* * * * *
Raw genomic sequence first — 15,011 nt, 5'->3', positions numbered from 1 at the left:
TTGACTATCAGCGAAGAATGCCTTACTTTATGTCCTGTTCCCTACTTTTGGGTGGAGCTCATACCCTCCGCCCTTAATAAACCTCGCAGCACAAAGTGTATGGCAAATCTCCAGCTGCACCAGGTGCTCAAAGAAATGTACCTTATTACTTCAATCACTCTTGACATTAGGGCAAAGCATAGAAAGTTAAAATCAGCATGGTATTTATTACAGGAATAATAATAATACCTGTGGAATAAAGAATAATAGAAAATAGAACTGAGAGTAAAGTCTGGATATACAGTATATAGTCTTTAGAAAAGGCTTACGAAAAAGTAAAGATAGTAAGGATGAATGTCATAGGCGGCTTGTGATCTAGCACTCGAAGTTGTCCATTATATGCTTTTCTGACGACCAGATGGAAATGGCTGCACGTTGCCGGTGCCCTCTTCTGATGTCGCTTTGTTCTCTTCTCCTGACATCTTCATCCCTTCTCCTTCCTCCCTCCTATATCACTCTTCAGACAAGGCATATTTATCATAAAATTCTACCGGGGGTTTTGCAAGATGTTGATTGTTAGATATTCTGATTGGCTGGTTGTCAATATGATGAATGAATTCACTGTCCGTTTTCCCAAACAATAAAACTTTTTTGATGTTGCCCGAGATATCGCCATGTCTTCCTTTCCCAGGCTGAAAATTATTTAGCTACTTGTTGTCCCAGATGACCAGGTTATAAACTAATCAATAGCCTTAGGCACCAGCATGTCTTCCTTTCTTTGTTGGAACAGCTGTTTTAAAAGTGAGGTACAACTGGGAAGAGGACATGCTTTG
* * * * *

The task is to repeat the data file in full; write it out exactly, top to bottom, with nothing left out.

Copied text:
Raw genomic sequence first — 15,011 nt, 5'->3', positions numbered from 1 at the left:
TTGACTATCAGCGAAGAATGCCTTACTTTATGTCCTGTTCCCTACTTTTGGGTGGAGCTCATACCCTCCGCCCTTAATAAACCTCGCAGCACAAAGTGTATGGCAAATCTCCAGCTGCACCAGGTGCTCAAAGAAATGTACCTTATTACTTCAATCACTCTTGACATTAGGGCAAAGCATAGAAAGTTAAAATCAGCATGGTATTTATTACAGGAATAATAATAATACCTGTGGAATAAAGAATAATAGAAAATAGAACTGAGAGTAAAGTCTGGATATACAGTATATAGTCTTTAGAAAAGGCTTACGAAAAAGTAAAGATAGTAAGGATGAATGTCATAGGCGGCTTGTGATCTAGCACTCGAAGTTGTCCATTATATGCTTTTCTGACGACCAGATGGAAATGGCTGCACGTTGCCGGTGCCCTCTTCTGATGTCGCTTTGTTCTCTTCTCCTGACATCTTCATCCCTTCTCCTTCCTCCCTCCTATATCACTCTTCAGACAAGGCATATTTATCATAAAATTCTACCGGGGGTTTTGCAAGATGTTGATTGTTAGATATTCTGATTGGCTGGTTGTCAATATGATGAATGAATTCACTGTCCGTTTTCCCAAACAATAAAACTTTTTTGATGTTGCCCGAGATATCGCCATGTCTTCCTTTCCCAGGCTGAAAATTATTTAGCTACTTGTTGTCCCAGATGACCAGGTTATAAACTAATCAATAGCCTTAGGCACCAGCATGTCTTCCTTTCTTTGTTGGAACAGCTGTTTTAAAAGTGAGGTACAACTGGGAAGAGGACATGCTTTG